Rebecca Fahringer takes a big step in 2017. In addition to pro racing, she is the manager of the Stan’s NoTubes team.
LOUISVILLE, Kentucky (VN) — It’s quite possible that Rebecca Fahringer is the busiest woman in pro cyclocross. On the morning of a major race, such as the US Cup-CX finale in Derby City, her rivals focus on pre-race nutrition, warm-up rituals, or gear. Fahringer, on the other hand, manages a team of four riders. She drives them to and from the venue and oversees the various logistical tasks involved in a team.
And at some point, during those various tasks, Fahringer prepares for her own race.
“The biggest challenge is trying to take care of myself in my own race without sacrificing my team manager role or vice-versa,” Fahringer says. “I’m always the first one to wake up and make sure things are prepared, first one to the course, even if I’m the closest, just to make sure I can do airport runs. On race day, making sure that I’m at the venue when I need to be but so is everyone else without somebody being too early or too late. It’s those little minute details that you don’t think they matter until you realize you have one car and we have women and men.”
After two years riding for the Amy D. Foundation team, Fahringer this year took on management responsibilities of the Stan’s NoTubes team, which also houses the Amy D. program. It’s a lot of work. Yet despite the added duties, Fahringer is still visible at the front of national-level races, often contending for the podium. She finished the fifth overall in the US Cup-CX series, just 11 points shy of the final podium.
The managerial duties represent the next step forward for Fahringer, 28. She has been competing on the national cyclocross scene since 2014. During the first year of her two-year stint with the Amy D. Foundation, Fahringer traveled with the Raleigh-Clement team and saw firsthand how the national-level program functioned. During that time Fahringer finished on the podium four times in UCI races. She also sponged up the information of how to operate a team.
Fahringer raced with the Amy D. program in 2015 and 2016. In her second year, she teamed up with the Stan’s NoTubes Team and its manager Jake Wells. When Wells stepped down from that position after 2016, Fahringer saw an opportunity for a full-time job in cycling. Once a Ph.D. student in geology and physics at Brown, Fahringer had been working as a bank teller. That job’s rigid schedule was too much for a committed pro cyclist. She quit the bank job this summer, on her birthday, August 4. “The best gift a girl could get,” she jokes.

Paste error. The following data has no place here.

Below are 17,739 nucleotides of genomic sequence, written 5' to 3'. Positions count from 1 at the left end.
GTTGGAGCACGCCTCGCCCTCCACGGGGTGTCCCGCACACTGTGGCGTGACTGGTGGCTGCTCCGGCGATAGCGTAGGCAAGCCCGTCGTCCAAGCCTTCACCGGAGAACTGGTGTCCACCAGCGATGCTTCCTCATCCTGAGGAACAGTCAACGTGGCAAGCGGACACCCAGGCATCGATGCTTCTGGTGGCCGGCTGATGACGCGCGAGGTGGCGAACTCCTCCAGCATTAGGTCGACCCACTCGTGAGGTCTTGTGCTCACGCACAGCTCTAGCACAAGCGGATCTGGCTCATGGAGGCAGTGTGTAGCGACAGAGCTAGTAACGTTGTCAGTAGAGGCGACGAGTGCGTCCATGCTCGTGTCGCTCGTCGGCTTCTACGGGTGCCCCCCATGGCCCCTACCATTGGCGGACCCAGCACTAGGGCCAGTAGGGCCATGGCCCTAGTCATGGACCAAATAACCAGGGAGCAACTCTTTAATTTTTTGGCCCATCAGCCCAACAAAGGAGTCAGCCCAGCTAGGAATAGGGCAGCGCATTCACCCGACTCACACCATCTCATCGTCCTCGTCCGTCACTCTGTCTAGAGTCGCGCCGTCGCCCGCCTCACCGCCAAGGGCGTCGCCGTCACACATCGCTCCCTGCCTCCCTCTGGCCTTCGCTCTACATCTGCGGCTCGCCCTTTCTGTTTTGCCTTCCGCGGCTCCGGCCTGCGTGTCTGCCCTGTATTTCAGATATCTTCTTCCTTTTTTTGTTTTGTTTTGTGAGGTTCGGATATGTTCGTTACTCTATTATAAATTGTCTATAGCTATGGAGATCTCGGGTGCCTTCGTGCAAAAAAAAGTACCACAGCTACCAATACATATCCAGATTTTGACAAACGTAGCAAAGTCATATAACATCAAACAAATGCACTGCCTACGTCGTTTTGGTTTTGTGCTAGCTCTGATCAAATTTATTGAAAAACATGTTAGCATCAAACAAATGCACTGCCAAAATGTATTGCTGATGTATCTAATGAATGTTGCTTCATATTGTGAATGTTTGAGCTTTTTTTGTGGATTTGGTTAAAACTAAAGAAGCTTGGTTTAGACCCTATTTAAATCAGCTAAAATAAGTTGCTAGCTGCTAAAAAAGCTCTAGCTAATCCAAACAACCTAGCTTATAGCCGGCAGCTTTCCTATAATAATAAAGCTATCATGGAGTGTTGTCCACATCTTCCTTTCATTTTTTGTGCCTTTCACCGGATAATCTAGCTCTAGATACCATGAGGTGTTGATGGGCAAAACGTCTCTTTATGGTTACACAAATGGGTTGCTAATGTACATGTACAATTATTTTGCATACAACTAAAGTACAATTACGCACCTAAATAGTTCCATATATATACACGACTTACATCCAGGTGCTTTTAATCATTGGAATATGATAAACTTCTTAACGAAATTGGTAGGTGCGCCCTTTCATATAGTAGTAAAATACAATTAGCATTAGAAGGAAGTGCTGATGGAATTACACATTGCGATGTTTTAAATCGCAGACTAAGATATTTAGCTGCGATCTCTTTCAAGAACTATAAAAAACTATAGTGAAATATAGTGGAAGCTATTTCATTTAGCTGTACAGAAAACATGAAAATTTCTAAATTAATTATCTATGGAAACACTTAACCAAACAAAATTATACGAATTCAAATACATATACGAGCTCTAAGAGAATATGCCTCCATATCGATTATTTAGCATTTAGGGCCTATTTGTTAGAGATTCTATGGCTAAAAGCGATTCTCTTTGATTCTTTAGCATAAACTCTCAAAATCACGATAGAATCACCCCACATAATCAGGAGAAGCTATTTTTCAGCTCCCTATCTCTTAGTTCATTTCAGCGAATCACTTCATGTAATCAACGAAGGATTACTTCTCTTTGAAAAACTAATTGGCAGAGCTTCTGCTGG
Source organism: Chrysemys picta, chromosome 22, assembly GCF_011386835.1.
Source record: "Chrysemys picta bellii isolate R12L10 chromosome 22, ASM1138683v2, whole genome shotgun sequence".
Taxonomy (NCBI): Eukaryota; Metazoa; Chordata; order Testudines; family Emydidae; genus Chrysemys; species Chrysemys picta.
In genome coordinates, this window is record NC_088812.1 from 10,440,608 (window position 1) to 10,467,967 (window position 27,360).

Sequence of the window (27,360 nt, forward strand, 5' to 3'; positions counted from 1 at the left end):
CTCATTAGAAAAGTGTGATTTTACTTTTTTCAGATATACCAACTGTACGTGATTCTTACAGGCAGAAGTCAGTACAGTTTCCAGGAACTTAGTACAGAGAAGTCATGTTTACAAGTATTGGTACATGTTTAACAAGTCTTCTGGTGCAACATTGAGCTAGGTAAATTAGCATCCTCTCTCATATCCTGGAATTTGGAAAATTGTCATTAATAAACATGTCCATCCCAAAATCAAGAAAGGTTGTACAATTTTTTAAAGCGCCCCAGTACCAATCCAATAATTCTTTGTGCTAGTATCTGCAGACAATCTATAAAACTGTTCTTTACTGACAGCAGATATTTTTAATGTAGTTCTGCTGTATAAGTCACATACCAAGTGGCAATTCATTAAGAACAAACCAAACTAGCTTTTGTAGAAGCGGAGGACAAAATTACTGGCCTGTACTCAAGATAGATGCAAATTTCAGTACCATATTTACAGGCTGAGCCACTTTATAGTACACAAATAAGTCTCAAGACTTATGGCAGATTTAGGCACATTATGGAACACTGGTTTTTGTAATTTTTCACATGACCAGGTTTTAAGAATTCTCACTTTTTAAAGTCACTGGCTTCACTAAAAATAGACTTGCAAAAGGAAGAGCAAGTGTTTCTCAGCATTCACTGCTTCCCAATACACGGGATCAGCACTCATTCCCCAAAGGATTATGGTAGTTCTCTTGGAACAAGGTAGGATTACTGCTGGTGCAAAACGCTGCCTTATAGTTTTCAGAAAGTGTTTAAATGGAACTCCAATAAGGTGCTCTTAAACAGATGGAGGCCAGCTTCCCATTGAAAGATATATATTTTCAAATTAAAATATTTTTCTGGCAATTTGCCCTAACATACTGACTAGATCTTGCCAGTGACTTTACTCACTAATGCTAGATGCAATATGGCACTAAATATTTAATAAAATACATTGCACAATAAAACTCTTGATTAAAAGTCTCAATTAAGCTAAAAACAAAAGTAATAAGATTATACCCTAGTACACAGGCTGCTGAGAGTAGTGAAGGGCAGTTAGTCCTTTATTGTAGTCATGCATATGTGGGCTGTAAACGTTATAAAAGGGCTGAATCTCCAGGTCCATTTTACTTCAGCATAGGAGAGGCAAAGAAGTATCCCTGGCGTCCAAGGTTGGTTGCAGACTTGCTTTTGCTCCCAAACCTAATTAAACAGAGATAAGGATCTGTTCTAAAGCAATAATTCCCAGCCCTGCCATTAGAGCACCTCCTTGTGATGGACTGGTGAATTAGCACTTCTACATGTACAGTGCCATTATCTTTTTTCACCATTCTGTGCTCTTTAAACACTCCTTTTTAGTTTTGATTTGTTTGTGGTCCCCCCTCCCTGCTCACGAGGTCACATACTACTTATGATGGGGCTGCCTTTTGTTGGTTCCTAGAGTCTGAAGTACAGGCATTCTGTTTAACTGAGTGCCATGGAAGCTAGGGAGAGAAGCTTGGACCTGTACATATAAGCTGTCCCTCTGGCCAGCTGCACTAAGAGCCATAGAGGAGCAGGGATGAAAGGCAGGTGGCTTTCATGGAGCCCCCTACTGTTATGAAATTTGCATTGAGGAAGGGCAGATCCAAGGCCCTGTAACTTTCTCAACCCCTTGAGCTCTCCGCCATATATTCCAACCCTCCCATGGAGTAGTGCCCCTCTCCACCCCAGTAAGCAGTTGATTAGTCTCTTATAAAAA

“It’s a lot of work, and it’s a lot of stress,” she says of her new role as manager. “It’s fulfilling, and it’s definitely a learning curve worth taking for me, but I wouldn’t ever recommend somebody do it.”
She thinks the workload of managing a team has stunted her personal progression.
“I have more time to train, but I’m not as mentally sharp as I’m being pulled in a lot of directions,” she says of the demands the dual role presents. “The stress may have some physical manifestations, but I think I just haven’t been fighting hard during the race mentally, so I’ve just been at the back of the front group.
“It’s been a lot at once, especially since I consider myself — not like a developing rider — but a very early stage pro rider,” she adds.
Wells noticed a similar tension between his drive to get results and obligation to run the team. Eventually, he started to prioritize the team. “I think it was a little more challenging than she thought it would be — just managing time,” he says of Fahringer.
She also recognizes that, after earning good results in the early years of her career, including a UCI win at NCCX in 2016, expectations are higher.
“It’s nice if you’re a development rider and people don’t expect anything of you. It’s kind of easy to float to the top,” Fahringer says. “When everything’s riding on it, you go, ‘Oh shit.’”
Wells points out that Fahringer is still relatively new to the sport. He knows how elite athletes can get caught up chasing near-term results. “If you can, look at it from a bigger perspective and say, ‘This is a project and it’s gonna take me a few years to get to my potential,’” he says. “Really she’s still so new to the sport. She’s only been racing for about four years.”
Sometimes, Fahringer second-guesses herself when the whistle blows for a major race like Derby City. In the cutthroat midsection of a pro UCI ‘cross field, everyone is jockeying for a chance to break out and land on the podium — or win.
“Who’s to say that I’m any better than the girl next to me, but I need to think that I am or know that I am to take that place,” she says.
Having worked with her closely in 2016 — previewing courses, dialing in tire pressure, planning tactics — Wells thinks Fahringer is just beginning to tap her potential as a racer. But 2017 is about much more than grabbing more podium results or UCI points.
“This is a good test this year,” Wells says. “Being able to handle the stress of not only racing and training but running this program and working with the Amy D. development riders. Whether she continues to manage the program or not she’s going to benefit from that. It is a big test at the time, but she can handle a lot more.”